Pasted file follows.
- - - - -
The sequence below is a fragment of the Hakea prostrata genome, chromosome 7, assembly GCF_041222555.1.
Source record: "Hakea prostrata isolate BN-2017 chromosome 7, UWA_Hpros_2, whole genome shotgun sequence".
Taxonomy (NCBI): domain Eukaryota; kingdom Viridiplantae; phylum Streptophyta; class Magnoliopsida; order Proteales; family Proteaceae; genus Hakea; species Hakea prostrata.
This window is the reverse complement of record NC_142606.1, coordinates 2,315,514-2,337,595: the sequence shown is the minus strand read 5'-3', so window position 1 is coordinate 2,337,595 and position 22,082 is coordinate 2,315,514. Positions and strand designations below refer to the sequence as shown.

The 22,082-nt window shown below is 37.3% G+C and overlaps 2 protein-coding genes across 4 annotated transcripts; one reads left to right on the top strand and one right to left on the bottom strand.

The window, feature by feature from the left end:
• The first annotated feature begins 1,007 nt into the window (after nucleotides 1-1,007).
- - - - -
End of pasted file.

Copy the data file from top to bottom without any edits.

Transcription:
The sequence below is a fragment of the Hakea prostrata genome, chromosome 7, assembly GCF_041222555.1.
Source record: "Hakea prostrata isolate BN-2017 chromosome 7, UWA_Hpros_2, whole genome shotgun sequence".
Taxonomy (NCBI): domain Eukaryota; kingdom Viridiplantae; phylum Streptophyta; class Magnoliopsida; order Proteales; family Proteaceae; genus Hakea; species Hakea prostrata.
This window is the reverse complement of record NC_142606.1, coordinates 2,315,514-2,337,595: the sequence shown is the minus strand read 5'-3', so window position 1 is coordinate 2,337,595 and position 22,082 is coordinate 2,315,514. Positions and strand designations below refer to the sequence as shown.

The 22,082-nt window shown below is 37.3% G+C and overlaps 2 protein-coding genes across 4 annotated transcripts; one reads left to right on the top strand and one right to left on the bottom strand.

The window, feature by feature from the left end:
• The first annotated feature begins 1,007 nt into the window (after nucleotides 1-1,007).